If the system is frictionless there is no loss of energy, BUT the masses will definitely accelerate slower. The reason is twofold:
First, the component of the force of gravity that is pulling on the 4pound ball in the the direction of the ramp is smaller than if the 4pound weight is allowed to fall straight down. In fact, at some angle that force will precisely equal the force of gravity acting on the 3pound weight, and the system will no accelerate at all. And at lower ramp angles the system will run backward  the 3pound weight will cause the 4pound ball to roll uphill. The "magic angle" for this is arcsin(m/M) = 48.6 degrees. This comes from $\displaystyle \sum F = ma$:
$\displaystyle Mg \sin \theta  mg = (M+m) a $
Here M is the mass of the large ball, m is the mass of the smaller weight, and 'a' is the acceleration of the system. Positive values of 'a' means the ball is rolling down the ramp and the 3 pound weight is rising. If the left hand side = 0 then 'a' = 0 and the system is in equilibrium, and if the left hand side is negative then 'a' is negative.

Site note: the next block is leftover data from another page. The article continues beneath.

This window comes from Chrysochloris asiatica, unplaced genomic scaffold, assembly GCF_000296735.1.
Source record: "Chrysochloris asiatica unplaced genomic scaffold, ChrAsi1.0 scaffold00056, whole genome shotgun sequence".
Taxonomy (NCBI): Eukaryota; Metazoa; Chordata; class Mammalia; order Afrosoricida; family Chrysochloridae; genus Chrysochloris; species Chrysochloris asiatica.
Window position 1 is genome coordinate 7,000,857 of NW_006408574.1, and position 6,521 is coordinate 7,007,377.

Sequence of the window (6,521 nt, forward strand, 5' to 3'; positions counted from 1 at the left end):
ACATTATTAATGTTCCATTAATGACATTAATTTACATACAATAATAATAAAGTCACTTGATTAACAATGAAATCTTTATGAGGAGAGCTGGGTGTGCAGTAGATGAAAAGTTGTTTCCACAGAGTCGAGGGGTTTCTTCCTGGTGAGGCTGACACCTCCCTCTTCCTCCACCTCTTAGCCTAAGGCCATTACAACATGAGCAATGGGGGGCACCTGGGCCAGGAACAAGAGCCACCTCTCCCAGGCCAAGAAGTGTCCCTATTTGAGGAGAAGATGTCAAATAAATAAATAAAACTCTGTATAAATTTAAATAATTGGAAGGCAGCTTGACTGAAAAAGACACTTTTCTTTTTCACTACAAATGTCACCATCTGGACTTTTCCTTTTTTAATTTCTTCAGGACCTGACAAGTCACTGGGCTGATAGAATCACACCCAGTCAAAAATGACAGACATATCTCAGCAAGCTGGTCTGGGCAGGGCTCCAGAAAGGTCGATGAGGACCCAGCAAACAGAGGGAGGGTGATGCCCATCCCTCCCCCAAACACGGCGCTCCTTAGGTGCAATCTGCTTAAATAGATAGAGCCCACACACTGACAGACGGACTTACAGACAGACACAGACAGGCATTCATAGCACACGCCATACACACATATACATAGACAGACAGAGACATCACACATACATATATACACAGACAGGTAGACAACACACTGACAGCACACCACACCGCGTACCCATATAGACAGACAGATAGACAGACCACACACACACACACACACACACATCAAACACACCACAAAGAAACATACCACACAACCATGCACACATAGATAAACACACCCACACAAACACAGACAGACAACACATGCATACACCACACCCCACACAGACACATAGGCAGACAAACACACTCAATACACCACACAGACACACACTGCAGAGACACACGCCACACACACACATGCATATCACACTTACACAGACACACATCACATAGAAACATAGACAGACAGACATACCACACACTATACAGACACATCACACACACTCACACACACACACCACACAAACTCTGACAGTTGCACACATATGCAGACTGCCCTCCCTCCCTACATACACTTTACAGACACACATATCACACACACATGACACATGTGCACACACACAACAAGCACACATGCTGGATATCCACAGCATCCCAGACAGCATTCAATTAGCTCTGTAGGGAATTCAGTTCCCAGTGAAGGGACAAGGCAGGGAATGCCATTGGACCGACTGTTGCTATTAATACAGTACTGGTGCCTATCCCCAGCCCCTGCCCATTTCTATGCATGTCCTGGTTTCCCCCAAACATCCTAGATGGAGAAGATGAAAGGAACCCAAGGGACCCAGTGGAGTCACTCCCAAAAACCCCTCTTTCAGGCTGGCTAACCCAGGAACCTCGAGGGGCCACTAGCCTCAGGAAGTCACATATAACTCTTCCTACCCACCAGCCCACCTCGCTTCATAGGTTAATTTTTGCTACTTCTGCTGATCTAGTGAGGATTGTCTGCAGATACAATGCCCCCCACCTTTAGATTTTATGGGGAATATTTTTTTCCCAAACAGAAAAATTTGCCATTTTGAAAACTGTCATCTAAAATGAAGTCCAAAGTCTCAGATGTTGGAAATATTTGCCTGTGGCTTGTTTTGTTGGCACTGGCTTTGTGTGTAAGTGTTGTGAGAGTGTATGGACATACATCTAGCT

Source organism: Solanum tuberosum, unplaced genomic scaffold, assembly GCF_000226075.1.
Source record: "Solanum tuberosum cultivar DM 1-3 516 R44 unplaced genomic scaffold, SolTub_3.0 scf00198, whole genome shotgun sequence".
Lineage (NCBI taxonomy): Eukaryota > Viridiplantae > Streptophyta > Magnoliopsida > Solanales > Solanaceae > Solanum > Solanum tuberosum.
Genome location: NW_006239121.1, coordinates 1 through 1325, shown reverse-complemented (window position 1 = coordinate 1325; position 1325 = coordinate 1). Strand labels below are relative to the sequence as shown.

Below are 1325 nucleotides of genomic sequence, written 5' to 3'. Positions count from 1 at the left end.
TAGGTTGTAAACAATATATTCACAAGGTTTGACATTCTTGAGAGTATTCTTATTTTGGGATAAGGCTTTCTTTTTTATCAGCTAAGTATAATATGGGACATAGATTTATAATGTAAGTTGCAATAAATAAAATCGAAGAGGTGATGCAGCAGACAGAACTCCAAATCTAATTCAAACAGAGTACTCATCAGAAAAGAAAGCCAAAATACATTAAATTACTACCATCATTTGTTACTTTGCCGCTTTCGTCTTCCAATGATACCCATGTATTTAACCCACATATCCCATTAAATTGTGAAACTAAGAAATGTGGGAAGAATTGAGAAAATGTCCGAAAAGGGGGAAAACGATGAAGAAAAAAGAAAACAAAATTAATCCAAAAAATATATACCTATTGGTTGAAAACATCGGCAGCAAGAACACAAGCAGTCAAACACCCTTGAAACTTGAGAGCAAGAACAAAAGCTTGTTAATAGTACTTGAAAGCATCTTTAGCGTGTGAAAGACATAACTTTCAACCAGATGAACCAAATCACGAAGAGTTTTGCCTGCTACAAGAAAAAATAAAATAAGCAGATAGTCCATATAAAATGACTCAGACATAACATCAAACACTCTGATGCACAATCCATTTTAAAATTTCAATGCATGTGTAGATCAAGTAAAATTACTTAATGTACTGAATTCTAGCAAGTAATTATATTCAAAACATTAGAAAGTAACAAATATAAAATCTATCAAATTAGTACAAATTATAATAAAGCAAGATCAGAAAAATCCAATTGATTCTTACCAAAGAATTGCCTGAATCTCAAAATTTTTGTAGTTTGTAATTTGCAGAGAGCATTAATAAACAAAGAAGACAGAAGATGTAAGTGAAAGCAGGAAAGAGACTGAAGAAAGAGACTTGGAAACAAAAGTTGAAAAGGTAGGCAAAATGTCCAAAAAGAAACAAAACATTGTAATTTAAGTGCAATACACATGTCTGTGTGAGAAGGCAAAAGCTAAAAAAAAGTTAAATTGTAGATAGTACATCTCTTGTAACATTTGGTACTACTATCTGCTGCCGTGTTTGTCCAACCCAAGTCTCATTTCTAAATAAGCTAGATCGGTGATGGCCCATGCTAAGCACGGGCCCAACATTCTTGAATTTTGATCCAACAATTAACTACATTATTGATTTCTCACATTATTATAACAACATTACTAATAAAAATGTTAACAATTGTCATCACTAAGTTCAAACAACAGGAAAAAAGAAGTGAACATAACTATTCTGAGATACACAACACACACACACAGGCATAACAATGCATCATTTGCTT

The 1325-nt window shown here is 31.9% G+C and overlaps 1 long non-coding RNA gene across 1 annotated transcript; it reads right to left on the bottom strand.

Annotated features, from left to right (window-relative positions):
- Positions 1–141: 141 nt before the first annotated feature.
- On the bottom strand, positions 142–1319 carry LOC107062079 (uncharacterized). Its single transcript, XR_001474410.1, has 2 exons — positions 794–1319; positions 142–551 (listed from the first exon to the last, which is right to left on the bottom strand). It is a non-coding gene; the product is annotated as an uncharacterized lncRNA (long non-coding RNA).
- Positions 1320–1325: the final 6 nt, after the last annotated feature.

Second, in order for the 4pound ball to roll (as opposed to slide down the ramp), some of the potential energy that is converted to kinetic energy is used to spin the ball (i.e it goes into rotational KE) and some is used to get the masses to moving linearaly:
$\displaystyle \Delta KE + \Delta PE = 0$
$\displaystyle Mg h \sin \theta  mgh = \frac 1 2 Mv^2 + \frac 1 2 m v^2 + \frac 1 2 I \omega^2$
Given that $\displaystyle \omega = v/R$:
$\displaystyle (M \sin \theta)gh = \frac 1 2 v^2(M+m+\frac I {R^2})$
Here 'h' is the vertical displacement upward of the 3pound weight. From this you can calculate velocity as a function of displacement of the weights. This can be simplified given that for a rolling ball $\displaystyle \omega = v/R$, and for a solid sphere $\displaystyle I = \frac 2 5 MR^2$:
$\displaystyle (M\sin \theta + m)gh = \frac 1 2 v^2(\frac {7M} 5 + m)$